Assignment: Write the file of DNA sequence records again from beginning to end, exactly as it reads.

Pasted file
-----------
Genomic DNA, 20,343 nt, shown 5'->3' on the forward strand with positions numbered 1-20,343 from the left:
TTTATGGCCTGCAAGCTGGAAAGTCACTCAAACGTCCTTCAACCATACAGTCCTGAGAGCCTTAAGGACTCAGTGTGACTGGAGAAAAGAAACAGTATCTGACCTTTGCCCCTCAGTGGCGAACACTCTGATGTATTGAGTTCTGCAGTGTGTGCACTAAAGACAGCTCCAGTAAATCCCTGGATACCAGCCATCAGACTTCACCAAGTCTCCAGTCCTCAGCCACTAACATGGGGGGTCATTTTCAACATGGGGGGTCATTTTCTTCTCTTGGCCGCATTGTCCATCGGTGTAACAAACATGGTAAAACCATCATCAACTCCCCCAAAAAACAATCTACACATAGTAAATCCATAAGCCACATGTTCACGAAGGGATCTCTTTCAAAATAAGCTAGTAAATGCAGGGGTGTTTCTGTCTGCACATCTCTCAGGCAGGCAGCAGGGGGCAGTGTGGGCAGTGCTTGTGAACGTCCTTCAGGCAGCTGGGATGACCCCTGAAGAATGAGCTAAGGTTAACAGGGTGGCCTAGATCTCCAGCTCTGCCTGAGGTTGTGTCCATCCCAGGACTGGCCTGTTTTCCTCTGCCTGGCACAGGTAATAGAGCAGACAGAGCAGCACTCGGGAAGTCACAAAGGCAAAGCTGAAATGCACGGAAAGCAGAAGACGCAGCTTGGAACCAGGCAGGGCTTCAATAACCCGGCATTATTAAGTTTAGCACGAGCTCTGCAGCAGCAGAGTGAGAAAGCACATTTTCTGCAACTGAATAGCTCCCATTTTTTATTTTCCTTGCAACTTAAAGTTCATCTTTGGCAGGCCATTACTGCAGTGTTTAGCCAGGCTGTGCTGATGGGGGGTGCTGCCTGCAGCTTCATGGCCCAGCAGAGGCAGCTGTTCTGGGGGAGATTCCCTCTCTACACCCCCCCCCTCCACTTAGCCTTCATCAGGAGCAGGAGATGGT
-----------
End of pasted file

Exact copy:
Genomic DNA, 20,343 nt, shown 5'->3' on the forward strand with positions numbered 1-20,343 from the left:
TTTATGGCCTGCAAGCTGGAAAGTCACTCAAACGTCCTTCAACCATACAGTCCTGAGAGCCTTAAGGACTCAGTGTGACTGGAGAAAAGAAACAGTATCTGACCTTTGCCCCTCAGTGGCGAACACTCTGATGTATTGAGTTCTGCAGTGTGTGCACTAAAGACAGCTCCAGTAAATCCCTGGATACCAGCCATCAGACTTCACCAAGTCTCCAGTCCTCAGCCACTAACATGGGGGGTCATTTTCAACATGGGGGGTCATTTTCTTCTCTTGGCCGCATTGTCCATCGGTGTAACAAACATGGTAAAACCATCATCAACTCCCCCAAAAAACAATCTACACATAGTAAATCCATAAGCCACATGTTCACGAAGGGATCTCTTTCAAAATAAGCTAGTAAATGCAGGGGTGTTTCTGTCTGCACATCTCTCAGGCAGGCAGCAGGGGGCAGTGTGGGCAGTGCTTGTGAACGTCCTTCAGGCAGCTGGGATGACCCCTGAAGAATGAGCTAAGGTTAACAGGGTGGCCTAGATCTCCAGCTCTGCCTGAGGTTGTGTCCATCCCAGGACTGGCCTGTTTTCCTCTGCCTGGCACAGGTAATAGAGCAGACAGAGCAGCACTCGGGAAGTCACAAAGGCAAAGCTGAAATGCACGGAAAGCAGAAGACGCAGCTTGGAACCAGGCAGGGCTTCAATAACCCGGCATTATTAAGTTTAGCACGAGCTCTGCAGCAGCAGAGTGAGAAAGCACATTTTCTGCAACTGAATAGCTCCCATTTTTTATTTTCCTTGCAACTTAAAGTTCATCTTTGGCAGGCCATTACTGCAGTGTTTAGCCAGGCTGTGCTGATGGGGGGTGCTGCCTGCAGCTTCATGGCCCAGCAGAGGCAGCTGTTCTGGGGGAGATTCCCTCTCTACACCCCCCCCCTCCACTTAGCCTTCATCAGGAGCAGGAGATGGT